Under the policy, in the event Schroeder became disabled, Acceleration would pay First Seneca Bank a monthly benefit in order to reduce or extinguish Schroeder's loan during the period of covered disability. Any excess disability benefits were to be paid to Schroeder or his estate. Additionally, the certificate of insurance stated that Schroeder's insurance would end on the "earliest of the following dates: the date the indebtedness is discharged, whether by payment, renewal, refinancing, or otherwise." Finally, the certificate contained a "non-prejudice" clause which provided that "any termination of this insurance prior to the maturity date by prepayment, renewal, refinancing, or otherwise, shall be without prejudice to any claim originating prior to termination."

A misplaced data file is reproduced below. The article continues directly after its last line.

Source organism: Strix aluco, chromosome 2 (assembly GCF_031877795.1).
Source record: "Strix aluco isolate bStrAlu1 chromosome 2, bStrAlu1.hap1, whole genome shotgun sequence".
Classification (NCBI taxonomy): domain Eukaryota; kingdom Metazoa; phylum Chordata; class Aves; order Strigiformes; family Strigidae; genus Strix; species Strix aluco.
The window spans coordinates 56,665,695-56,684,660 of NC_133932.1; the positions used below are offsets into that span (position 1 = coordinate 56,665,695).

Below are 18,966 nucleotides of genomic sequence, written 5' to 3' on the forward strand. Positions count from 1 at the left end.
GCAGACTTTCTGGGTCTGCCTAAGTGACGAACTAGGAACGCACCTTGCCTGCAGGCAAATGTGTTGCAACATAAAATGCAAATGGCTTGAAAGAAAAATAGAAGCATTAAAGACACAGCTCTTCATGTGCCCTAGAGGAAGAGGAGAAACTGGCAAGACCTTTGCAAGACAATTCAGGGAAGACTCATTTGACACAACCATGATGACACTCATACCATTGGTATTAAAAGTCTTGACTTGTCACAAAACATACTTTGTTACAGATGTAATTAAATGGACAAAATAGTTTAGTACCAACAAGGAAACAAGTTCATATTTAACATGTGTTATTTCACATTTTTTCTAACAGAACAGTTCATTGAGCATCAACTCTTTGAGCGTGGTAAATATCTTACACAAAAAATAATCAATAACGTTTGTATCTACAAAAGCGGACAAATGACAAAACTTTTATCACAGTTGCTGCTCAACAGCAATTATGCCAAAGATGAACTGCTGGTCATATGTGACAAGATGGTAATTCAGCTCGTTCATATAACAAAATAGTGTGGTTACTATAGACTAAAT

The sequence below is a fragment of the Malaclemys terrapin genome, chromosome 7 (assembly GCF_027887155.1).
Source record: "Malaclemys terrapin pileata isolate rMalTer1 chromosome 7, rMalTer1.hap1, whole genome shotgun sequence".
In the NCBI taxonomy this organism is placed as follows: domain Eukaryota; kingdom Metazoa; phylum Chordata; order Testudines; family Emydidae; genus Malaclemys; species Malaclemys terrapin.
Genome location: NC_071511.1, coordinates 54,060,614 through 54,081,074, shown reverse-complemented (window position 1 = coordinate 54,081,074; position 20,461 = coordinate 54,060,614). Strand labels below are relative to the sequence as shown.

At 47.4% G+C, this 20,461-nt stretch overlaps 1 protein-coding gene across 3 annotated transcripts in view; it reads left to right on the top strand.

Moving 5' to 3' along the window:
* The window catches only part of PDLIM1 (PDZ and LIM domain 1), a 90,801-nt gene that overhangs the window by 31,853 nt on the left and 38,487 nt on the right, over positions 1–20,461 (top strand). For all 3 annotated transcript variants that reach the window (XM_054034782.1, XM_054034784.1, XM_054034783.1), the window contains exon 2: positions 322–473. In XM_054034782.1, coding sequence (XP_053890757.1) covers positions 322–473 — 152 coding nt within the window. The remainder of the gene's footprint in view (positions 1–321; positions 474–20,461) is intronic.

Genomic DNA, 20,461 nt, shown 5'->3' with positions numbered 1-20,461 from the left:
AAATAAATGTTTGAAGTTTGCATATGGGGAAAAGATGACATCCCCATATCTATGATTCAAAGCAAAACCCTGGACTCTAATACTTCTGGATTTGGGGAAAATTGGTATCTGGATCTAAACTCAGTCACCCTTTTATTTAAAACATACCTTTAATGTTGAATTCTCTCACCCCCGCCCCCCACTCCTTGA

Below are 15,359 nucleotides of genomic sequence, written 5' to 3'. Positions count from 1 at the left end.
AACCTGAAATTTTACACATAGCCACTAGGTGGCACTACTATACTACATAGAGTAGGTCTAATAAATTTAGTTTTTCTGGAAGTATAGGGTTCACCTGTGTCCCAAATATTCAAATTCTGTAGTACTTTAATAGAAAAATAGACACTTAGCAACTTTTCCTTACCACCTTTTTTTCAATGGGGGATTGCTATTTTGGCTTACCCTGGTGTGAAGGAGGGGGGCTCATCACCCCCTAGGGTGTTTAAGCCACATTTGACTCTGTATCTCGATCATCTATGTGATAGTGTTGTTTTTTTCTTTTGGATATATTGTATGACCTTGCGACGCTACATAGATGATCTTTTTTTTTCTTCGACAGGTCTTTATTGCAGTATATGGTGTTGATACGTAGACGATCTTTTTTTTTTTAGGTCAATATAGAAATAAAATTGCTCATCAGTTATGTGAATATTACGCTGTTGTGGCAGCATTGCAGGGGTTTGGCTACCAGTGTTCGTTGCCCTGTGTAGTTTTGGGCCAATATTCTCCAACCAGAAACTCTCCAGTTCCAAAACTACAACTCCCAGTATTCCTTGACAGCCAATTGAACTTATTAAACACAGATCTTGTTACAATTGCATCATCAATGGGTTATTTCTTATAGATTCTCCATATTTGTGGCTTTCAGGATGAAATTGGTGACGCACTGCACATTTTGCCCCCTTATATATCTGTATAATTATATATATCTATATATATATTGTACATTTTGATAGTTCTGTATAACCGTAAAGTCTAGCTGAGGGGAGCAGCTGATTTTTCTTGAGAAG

In October 1982, the Pennsylvania Insurance Department informed Acceleration that the non-prejudice clause of its insurance contracts, permitting Acceleration to pay disability benefits after termination of the underlying loan, violated the department's regulations. The department ordered Acceleration to delete from its insurance contracts the non-prejudice clause and to cease the payment of disability benefits immediately upon termination of the underlying loan. In an internal memo, Acceleration explained to its employees that it would have to change the wording of its insurance certificate. Acceleration did not, however, inform Schroeder of the change.

Schroeder became disabled on April 6, 1983 but continued to make payments on the car loan to First Seneca Bank. Schroeder did not notify Acceleration of his disability claim until April 18, 1984. At the time of his disability Schroeder had 34 payments remaining on his car loan. On August 22, 1984, Acceleration began payments to First Seneca on Schroeder's car loan retroactive to April 6, 1983, the date of Schroeder's disability. By making these retroactive payments Acceleration caused the loan to be fully satisfied in 25 rather than 34 payments. The 9 payments difference between 34 and 25 totalled $2,023.87.